Low-intensity resistance training combined with blood flow restriction (BFR) is gaining favor as an alternative means to increase muscular strength and hypertrophy. External pressure is applied to the area of interest and maintains arterial inflow while occluding venous outflow to the area.67 Compared with low-load training, low-load BFR is more effective and tolerable, making it a good musculoskeletal rehabilitation tool in patients who would otherwise be unable to perform heavy-load training to increase muscular strength.68 Potential safety issues of BFR include muscle necrosis and thrombus formation. Participants must be monitored closely by a qualified provider. BFR resistance exercise may be performed 2 to 3 times weekly for the same muscles, but higher frequencies may be implemented depending on individual training status and goals. Along with closely monitoring “time under occlusion,” it is also important to release pressure between sets to allow for adequate reperfusion.67

Gaps in Knowledge/ Evidence Base

Most exercise research is focused on outcomes for healthy adults. While current guidelines are available for the volume, intensity, and frequency of exercise for healthy individuals, additional research is needed to determine what guidelines would be beneficial for other specific populations. Further investigation into these disease processes will better emphasize the preventative and curative effects of exercise. Additionally, longitudinal studies to investigate how exercise impacts a person over a lifetime will also be helpful in further defining its role in maintaining overall health. Other directions include research and guidelines for those with physical disabilities, both congenital and acquired. The focus on acquired disability and aging will become more important in our nation as the American population becomes older and faces new health challenges. Additionally, accessibility to exercise at home with a personal trainer will continue to expand with growing comfort in telehealth and virtual communication platforms. As research and literature becomes more robust over time, it will become more evident that therapeutic exercise, when used in conjunction with medications and procedures, will lead to improved outcomes in our patients.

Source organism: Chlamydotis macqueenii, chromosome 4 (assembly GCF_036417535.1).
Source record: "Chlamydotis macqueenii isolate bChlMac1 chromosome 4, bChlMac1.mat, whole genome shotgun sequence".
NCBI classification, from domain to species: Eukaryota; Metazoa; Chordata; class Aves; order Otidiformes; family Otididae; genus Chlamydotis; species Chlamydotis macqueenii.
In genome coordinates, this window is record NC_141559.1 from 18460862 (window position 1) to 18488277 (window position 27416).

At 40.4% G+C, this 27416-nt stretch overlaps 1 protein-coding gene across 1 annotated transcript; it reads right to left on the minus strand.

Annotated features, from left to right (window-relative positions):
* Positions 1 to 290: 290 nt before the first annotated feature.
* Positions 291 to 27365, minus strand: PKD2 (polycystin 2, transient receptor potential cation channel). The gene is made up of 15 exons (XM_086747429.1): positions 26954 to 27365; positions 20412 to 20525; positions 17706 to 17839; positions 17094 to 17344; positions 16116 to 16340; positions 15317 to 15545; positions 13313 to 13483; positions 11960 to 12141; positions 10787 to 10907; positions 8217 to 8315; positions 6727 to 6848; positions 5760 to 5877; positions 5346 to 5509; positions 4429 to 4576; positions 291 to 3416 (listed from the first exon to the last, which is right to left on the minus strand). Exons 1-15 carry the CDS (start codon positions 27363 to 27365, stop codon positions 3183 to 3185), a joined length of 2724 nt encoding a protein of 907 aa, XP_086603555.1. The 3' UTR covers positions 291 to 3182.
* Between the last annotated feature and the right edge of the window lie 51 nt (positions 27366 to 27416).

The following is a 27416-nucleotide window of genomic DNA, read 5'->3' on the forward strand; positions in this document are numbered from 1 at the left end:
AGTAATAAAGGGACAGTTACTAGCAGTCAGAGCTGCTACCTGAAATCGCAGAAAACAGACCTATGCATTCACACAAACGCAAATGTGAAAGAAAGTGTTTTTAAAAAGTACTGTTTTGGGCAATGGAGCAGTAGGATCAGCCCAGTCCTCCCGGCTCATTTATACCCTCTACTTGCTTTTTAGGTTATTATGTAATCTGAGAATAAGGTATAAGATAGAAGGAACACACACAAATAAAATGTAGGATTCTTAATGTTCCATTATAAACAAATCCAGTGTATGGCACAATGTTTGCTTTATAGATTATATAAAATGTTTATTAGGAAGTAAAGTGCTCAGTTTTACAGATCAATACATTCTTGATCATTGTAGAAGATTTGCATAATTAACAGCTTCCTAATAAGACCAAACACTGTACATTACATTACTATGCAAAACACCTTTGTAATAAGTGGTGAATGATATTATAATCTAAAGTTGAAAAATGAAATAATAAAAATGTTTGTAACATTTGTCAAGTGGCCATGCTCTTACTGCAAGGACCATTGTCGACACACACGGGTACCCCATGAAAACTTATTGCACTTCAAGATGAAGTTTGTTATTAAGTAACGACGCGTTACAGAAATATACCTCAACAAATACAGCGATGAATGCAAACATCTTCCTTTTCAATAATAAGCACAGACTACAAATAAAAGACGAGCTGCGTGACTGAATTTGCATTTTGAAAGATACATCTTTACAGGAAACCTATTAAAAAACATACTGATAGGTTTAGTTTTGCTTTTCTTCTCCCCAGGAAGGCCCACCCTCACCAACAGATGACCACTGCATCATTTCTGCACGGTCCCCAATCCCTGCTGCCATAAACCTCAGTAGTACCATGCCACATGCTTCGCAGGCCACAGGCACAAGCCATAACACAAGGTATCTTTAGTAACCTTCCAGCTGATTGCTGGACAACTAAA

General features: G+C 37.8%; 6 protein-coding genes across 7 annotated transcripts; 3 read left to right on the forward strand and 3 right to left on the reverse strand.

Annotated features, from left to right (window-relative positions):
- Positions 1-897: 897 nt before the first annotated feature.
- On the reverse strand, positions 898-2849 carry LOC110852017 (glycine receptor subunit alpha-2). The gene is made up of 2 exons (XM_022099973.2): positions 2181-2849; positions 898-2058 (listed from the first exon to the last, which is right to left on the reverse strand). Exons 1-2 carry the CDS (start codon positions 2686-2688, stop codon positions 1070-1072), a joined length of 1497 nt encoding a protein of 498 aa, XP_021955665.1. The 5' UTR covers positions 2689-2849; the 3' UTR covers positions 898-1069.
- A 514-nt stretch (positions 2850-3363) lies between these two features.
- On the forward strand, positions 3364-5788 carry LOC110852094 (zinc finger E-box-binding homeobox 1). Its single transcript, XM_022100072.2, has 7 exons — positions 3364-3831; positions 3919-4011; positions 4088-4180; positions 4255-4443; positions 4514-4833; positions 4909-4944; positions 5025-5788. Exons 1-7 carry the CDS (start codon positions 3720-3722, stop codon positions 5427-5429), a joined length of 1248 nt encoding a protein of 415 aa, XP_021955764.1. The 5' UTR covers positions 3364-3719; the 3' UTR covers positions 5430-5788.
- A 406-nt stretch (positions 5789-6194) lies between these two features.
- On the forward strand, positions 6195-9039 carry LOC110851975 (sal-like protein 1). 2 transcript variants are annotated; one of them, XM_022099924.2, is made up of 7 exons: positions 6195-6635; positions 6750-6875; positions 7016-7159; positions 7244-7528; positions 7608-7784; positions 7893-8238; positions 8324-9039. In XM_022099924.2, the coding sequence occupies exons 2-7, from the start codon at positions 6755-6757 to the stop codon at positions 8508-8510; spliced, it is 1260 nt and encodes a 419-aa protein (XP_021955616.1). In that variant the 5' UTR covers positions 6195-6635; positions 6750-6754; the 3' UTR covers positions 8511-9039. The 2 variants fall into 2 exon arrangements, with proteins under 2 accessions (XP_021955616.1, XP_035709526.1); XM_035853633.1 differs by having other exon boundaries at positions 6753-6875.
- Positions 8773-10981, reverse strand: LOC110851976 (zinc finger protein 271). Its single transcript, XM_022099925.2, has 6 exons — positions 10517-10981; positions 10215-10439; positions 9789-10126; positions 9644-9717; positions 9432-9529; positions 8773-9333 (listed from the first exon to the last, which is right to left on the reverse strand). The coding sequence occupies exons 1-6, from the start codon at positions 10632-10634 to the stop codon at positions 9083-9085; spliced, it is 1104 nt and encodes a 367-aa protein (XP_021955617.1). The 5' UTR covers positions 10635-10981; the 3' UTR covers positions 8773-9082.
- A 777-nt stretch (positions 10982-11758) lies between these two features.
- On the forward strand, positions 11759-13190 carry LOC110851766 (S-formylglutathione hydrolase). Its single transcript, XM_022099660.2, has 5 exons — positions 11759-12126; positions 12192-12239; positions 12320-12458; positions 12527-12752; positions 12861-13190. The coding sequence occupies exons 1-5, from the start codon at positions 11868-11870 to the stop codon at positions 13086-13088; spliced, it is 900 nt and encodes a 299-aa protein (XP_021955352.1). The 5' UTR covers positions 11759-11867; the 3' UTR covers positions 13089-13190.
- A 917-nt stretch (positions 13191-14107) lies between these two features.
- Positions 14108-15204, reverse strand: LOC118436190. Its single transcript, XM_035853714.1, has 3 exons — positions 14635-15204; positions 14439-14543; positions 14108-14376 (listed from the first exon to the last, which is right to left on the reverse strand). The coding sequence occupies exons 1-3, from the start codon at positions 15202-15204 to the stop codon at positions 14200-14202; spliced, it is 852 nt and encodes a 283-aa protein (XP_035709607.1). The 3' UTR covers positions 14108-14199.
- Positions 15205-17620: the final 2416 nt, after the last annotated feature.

Table 1 Exercise Intensity

Adapted from ACSM 2018 guidelines4



  1. Pate RR, Pratt M, Blair SN, et al. Physical activity and public health. A recommendation from the Centers for Disease and Prevention and the American College of Sports Medicine. JAMA. 1995;273(5):402-407.
  2. NIH Consensus Development Panel on Physical Activity and Cardiovascular Health. Physical activity and cardiovascular health. JAMA. 1996;276(3):241-246.
  3. U.S. Department of Health and Human Services. Physical Activity and Health: A Report of the Surgeon General. Atlanta, GA: U.S. Department of Health and Human Services, Public Health Service, CDC, National Center for Chronic Disease Prevention and Health Promotion; 1996;278
  4. Physical Activity Guidelines for Americans, 2nd Edition, 2018 [Internet]. Washington, DC: U.S. Department of Health and Human Services; 2018. 78 p. Available from: https://health.gov/paguidelines/second-edition/pdf/Physical_Activity_Guidelines_2nd_edition.pdf Accessed July 6, 2019.
  5. Blair SN. Physical inactivity: The biggest public health problem of the 21st century. Br J Sports Med 2009;43:1-2.
  6. Bennell KL, Hinman RS. A review of the clinical evidence for exercise in osteoarthritis of the hip and knee. Journal Science and Medicine in Sport. 2011; 14(1):4-9.
  7. Pescatello LS, Arena R, Riebe D, Thompson PD. ACSM’s Guidelines for Exercise Testing and Prescription, 9th ed., Baltimore, MD: Wolters Kluwer, Lippincott Williams & Wilkins, 2014.